For example, if you agree with someone that ‘heath care reform in this country does not address underlying injustices in heath care access,’ then qualify your response with some indications that you have explored: HOW you mean this statement, some reasons WHY you think the way you do, WHY you (dis)agree, HOW such relations could be otherwise, and HOW/WHY such a vision might (or might not be) desirable. Often this is as simple as asking the question “for who?” would such a statement be true, and “according to what standard?”
When people think about illness and health, they often relate it to the biology of the individuals. For example, when people think of illnesses such as diabetes, they relate it to genetics. Although biology is a big part of certain illnesses, it is not the only contributor. Sociology has a lot to do with illnesses as well. According to Weitz, illness “refers to the social experience and consequence of living with a disease” (2017, pp. 18). In the case of diabetes, diet would be a sociological contributor the illness or disease.
There are certain groups that are said to be responsible for the illness that are caused in society. The groups are known as manufactures of illness, they promote behaviors that eventually lead to illnesses (Weitz, 2017, pp. 24-25). One of the 10 causes that they have concluded, is diet. According to Weitz, food manufacturers are partially responsible for illness that are caused by consumption of sweets and unhealthy foods (2017). Food industries would make more money selling foods that are unhealthy, as opposed to vegetables, therefore they promote unhealthy habits (Weitz, 2017). These groups manufacture illness into the society.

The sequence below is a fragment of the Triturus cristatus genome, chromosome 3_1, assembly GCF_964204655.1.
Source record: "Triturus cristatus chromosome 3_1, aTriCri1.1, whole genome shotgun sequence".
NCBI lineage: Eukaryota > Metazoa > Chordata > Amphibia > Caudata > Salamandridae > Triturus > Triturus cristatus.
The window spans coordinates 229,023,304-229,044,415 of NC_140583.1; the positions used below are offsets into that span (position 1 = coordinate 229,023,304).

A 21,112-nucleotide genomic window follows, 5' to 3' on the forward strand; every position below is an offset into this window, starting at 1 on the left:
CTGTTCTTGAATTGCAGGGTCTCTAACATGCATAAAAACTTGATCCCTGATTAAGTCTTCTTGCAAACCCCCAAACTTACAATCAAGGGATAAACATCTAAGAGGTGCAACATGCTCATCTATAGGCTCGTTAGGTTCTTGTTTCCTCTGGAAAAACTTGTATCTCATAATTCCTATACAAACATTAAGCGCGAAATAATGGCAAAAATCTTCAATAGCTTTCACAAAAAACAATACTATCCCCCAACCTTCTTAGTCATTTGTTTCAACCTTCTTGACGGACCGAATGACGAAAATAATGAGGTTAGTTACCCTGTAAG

The manufactures of illness are not the only way that sociology is correlated with illnesses. The class that a person is correlated with also has a huge effect on an individual and their health. According to Weitz, “those with greater access to resources will experience better health because those resources help protect their health” (2017, pp. 50). Class plays a major role in health and illness. People who are wealthier, tend to have more access to health centers, therefore preventing illness. Diabetes can be prevented or can be fixed for those who have access to health centers. It is certain that society has an effect in illness, such as diabetes. Society contributes to the manufacture of promoting bad health habits, but it also contributes to the availability of health centers.
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